Welcome to episode one of the Profit Plot. I am your host, Jeremy Millar. I'm the CEO and co-founder of an accounting firm called Amarlo, where our goal is to help small businesses understand their financial story.
On the Profit Plot, our goal is to help you unlock your small business's financial story by unpacking one complex financial topic at a time.
You know, as an accountant, we see lots and lots of people, lots and lots of small business owners specifically, that just don't understand the complex world of business finance and accounting. Which totally makes sense.
Accountants think strangely; they think within the system of accounting, and that is a foreign language to most people.
But it's a language that, if you have a very basic understanding of, you can get a whole lot of value from. So today on the Profit Plot, we're going to be diving into the basics of business finance and unpacking our Beginner's Guide to Business Finance.
What does it mean? Why is financial control so important for small business owners? And the best practices for understanding the foundations of financial management and business finance in general.
Now, in order to get started, I think we really just need to define our terms. What exactly is business finance? What does it mean, and why is it helpful?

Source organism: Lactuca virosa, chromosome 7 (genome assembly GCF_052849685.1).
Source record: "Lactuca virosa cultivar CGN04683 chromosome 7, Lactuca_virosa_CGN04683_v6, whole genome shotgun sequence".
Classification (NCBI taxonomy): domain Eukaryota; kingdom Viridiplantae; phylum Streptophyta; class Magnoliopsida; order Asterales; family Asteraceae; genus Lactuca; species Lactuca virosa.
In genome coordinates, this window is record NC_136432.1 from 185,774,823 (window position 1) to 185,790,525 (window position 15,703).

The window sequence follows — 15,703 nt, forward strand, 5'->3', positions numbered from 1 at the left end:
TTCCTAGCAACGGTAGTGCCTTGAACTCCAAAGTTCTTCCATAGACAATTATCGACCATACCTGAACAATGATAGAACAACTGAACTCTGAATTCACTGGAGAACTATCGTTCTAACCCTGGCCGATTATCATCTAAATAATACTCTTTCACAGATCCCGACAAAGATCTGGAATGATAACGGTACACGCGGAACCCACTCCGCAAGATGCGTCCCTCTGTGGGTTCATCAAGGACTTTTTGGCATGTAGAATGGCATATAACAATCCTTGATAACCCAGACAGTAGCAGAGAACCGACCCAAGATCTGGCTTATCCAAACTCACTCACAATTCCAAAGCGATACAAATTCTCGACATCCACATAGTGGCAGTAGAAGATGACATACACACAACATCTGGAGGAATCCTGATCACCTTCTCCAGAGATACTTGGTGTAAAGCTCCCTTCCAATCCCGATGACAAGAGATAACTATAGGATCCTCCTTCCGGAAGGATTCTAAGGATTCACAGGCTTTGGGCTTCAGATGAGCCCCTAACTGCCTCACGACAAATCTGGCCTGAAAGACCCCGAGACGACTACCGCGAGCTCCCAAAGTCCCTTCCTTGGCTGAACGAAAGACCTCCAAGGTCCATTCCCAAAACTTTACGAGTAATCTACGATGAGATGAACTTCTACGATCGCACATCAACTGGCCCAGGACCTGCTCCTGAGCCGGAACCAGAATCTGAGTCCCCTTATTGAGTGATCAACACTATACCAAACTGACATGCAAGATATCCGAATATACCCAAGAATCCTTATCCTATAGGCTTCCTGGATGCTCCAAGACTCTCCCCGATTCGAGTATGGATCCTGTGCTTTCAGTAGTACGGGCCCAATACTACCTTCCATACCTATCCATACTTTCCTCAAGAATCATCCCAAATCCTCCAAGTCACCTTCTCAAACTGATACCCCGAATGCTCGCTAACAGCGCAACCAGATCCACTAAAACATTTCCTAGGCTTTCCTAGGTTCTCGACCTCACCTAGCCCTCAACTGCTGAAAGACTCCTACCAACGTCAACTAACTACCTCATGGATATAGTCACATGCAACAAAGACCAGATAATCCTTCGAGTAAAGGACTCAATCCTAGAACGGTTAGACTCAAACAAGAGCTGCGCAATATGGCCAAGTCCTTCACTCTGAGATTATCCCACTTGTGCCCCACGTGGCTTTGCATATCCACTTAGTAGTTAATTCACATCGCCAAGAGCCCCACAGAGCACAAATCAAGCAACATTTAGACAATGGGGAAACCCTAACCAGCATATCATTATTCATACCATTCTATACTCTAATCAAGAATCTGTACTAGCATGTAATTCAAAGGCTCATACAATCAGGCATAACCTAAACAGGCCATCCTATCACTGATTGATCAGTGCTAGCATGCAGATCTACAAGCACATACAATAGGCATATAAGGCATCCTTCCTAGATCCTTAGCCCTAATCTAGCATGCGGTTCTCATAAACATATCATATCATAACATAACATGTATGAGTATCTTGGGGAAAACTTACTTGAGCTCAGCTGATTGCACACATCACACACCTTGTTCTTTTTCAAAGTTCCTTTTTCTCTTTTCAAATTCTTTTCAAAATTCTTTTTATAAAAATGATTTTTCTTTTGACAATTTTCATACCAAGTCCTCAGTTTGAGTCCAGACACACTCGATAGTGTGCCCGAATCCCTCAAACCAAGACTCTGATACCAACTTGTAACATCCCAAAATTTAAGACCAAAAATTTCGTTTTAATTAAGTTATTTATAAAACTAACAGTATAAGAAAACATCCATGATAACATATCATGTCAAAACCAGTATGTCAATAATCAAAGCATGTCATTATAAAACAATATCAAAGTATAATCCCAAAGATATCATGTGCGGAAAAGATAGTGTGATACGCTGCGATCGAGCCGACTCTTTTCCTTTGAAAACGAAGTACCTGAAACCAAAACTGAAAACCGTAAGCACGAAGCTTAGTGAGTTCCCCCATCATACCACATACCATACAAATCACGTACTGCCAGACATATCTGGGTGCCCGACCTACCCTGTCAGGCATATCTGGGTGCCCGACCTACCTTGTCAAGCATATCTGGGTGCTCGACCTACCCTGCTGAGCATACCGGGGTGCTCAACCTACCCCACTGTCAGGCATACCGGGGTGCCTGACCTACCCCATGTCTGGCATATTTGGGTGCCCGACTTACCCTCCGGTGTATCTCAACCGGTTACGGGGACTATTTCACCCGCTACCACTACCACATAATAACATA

When we talk about finance, we're talking about money, obviously, but what money means and where does it go? How does it come into our business in the first place?
Business finance is really just the practice of allocating and managing money as it flows into the business.
Every business's prime directive, every business at its core, is meant to make money.
In some cases, we're selling a product, and other small businesses are selling a service, and those service-based businesses are creating money in exchange for their time, whereas product-based businesses are exchanging a product for money.
At its core, understanding business finance and unpacking business finance helps the owner of the business or the operator, the entrepreneur, to understand the story behind where that money comes from, and then ultimately where it goes, how that money gets spent, redistributed back to the owners, reinvested into the business, whatever it may be.